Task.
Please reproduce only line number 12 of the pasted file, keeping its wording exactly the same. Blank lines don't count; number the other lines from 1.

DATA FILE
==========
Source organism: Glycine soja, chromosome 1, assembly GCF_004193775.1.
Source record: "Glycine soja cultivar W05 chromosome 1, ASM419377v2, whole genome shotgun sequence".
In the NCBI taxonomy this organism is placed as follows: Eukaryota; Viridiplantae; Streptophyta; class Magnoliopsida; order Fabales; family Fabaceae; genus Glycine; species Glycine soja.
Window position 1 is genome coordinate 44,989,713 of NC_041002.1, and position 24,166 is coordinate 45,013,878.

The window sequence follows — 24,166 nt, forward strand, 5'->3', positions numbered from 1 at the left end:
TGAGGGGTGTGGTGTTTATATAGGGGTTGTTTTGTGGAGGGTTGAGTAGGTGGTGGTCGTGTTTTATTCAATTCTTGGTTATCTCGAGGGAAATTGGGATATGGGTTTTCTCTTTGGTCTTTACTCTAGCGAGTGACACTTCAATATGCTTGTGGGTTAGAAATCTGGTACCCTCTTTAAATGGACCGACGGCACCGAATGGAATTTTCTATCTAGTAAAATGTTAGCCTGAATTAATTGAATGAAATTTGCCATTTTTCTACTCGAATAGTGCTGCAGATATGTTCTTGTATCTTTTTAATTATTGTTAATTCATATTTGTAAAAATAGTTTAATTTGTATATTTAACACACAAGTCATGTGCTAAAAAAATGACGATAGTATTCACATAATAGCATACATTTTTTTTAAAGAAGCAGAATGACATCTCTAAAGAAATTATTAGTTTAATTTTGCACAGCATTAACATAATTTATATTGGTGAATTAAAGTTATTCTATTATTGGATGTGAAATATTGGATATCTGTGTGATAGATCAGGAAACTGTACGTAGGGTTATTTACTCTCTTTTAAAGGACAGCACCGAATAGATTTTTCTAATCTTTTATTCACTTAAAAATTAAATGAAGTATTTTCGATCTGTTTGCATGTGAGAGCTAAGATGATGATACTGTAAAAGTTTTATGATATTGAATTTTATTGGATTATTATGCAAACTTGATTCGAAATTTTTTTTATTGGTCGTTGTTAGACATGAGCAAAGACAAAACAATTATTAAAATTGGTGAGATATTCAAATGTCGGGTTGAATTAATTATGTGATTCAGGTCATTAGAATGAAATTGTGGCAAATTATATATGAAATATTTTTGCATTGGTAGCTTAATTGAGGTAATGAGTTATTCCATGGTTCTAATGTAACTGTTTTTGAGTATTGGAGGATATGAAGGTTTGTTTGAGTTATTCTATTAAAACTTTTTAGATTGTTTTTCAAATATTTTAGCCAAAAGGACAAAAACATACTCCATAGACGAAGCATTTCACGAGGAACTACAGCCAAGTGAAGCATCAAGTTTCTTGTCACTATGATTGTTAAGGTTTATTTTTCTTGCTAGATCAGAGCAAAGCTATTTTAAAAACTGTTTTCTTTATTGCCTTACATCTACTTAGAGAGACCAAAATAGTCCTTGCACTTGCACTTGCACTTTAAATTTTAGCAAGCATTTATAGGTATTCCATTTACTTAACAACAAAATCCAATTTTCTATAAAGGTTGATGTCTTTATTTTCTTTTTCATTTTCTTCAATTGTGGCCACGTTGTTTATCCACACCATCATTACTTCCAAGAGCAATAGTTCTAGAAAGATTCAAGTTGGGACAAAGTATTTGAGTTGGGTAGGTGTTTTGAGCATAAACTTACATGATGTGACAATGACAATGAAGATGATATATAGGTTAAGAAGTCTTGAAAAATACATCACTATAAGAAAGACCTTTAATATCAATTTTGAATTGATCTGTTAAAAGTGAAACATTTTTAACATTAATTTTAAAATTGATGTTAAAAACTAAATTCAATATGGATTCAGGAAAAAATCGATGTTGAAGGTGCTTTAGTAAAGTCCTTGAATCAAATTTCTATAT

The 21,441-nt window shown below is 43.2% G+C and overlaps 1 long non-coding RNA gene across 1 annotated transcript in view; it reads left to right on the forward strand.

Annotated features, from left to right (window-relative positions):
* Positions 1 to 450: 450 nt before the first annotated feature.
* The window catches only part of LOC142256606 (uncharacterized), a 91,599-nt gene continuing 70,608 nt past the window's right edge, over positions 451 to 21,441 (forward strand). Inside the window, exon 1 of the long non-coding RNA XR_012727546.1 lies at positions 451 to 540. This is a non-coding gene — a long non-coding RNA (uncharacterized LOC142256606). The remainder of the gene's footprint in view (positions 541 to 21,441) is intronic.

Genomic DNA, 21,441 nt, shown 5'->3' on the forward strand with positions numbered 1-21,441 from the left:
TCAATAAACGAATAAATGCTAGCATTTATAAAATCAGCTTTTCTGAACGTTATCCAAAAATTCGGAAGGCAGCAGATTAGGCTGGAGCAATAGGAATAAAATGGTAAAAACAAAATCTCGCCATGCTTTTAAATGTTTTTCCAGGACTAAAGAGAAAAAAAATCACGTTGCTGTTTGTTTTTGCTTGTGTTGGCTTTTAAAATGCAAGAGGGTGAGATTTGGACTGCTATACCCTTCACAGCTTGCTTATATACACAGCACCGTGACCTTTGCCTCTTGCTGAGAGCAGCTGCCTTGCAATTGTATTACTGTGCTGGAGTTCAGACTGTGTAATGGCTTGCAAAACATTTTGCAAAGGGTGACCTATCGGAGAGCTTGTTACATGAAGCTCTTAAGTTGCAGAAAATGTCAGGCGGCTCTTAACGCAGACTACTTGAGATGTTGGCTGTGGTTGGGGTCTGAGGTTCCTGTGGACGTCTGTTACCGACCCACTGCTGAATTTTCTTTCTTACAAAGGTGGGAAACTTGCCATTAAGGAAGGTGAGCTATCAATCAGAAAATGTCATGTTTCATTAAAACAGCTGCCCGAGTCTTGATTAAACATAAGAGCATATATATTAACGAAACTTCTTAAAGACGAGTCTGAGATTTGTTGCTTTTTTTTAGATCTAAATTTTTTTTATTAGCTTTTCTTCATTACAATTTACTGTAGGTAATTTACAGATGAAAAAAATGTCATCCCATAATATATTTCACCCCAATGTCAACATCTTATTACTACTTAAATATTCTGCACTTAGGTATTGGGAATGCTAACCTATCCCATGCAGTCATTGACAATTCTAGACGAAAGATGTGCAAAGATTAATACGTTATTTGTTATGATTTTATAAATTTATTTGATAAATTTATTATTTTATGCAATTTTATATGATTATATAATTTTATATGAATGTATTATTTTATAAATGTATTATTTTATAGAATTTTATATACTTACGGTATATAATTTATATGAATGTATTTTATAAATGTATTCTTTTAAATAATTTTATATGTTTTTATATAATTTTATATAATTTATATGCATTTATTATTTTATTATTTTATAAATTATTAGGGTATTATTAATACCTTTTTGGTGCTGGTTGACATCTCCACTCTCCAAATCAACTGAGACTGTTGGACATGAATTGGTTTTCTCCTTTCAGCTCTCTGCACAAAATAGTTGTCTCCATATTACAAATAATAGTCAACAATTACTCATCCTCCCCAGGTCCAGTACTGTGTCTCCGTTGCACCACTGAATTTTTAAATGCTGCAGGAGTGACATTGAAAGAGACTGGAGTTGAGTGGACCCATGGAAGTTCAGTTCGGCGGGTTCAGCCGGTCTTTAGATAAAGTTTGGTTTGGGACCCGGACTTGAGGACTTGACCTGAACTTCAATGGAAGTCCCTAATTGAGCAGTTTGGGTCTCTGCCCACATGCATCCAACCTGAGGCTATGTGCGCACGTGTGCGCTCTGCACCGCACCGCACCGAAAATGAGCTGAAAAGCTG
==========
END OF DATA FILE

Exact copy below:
TCAATAAACGAATAAATGCTAGCATTTATAAAATCAGCTTTTCTGAACGTTATCCAAAAATTCGGAAGGCAGCAGATTAGGCTGGAGCAATAGGAATAAAATGGTAAAAACAAAATCTCGCCATGCTTTTAAATGTTTTTCCAGGACTAAAGAGAAAAAAAATCACGTTGCTGTTTGTTTTTGCTTGTGTTGGCTTTTAAAATGCAAGAGGGTGAGATTTGGACTGCTATACCCTTCACAGCTTGCTTATATACACAGCACCGTGACCTTTGCCTCTTGCTGAGAGCAGCTGCCTTGCAATTGTATTACTGTGCTGGAGTTCAGACTGTGTAATGGCTTGCAAAACATTTTGCAAAGGGTGACCTATCGGAGAGCTTGTTACATGAAGCTCTTAAGTTGCAGAAAATGTCAGGCGGCTCTTAACGCAGACTACTTGAGATGTTGGCTGTGGTTGGGGTCTGAGGTTCCTGTGGACGTCTGTTACCGACCCACTGCTGAATTTTCTTTCTTACAAAGGTGGGAAACTTGCCATTAAGGAAGGTGAGCTATCAATCAGAAAATGTCATGTTTCATTAAAACAGCTGCCCGAGTCTTGATTAAACATAAGAGCATATATATTAACGAAACTTCTTAAAGACGAGTCTGAGATTTGTTGCTTTTTTTTAGATCTAAATTTTTTTTATTAGCTTTTCTTCATTACAATTTACTGTAGGTAATTTACAGATGAAAAAAATGTCATCCCATAATATATTTCACCCCAATGTCAACATCTTATTACTACTTAAATATTCTGCACTTAGGTATTGGGAATGCTAACCTATCCCATGCAGTCATTGACAATTCTAGACGAAAGATGTGCAAAGATTAATACGTTATTTGTTATGATTTTATAAATTTATTTGATAAATTTATTATTTTATGCAATTTTATATGATTATATAATTTTATATGAATGTATTATTTTATAAATGTATTATTTTATAGAATTTTATATACTTACGGTATATAATTTATATGAATGTATTTTATAAATGTATTCTTTTAAATAATTTTATATGTTTTTATATAATTTTATATAATTTATATGCATTTATTATTTTATTATTTTATAAATTATTAGGGTATTATTAATACCTTTTTGGTGCTGGTTGACATCTCCACTCTCCAAATCAACTGAGACTGTTGGACATGAATTGGTTTTCTCCTTTCAGCTCTCTGCACAAAATAGTTGTCTCCATATTACAAATAATAGTCAACAATTACTCATCCTCCCCAGGTCCAGTACTGTGTCTCCGTTGCACCACTGAATTTTTAAATGCTGCAGGAGTGACATTGAAAGAGACTGGAGTTGAGTGGACCCATGGAAGTTCAGTTCGGCGGGTTCAGCCGGTCTTTAGATAAAGTTTGGTTTGGGACCCGGACTTGAGGACTTGACCTGAACTTCAATGGAAGTCCCTAATTGAGCAGTTTGGGTCTCTGCCCACATGCATCCAACCTGAGGCTATGTGCGCACGTGTGCGCTCTGCACCGCACCGCACCGAAAATGAGCTGAAAAGCTG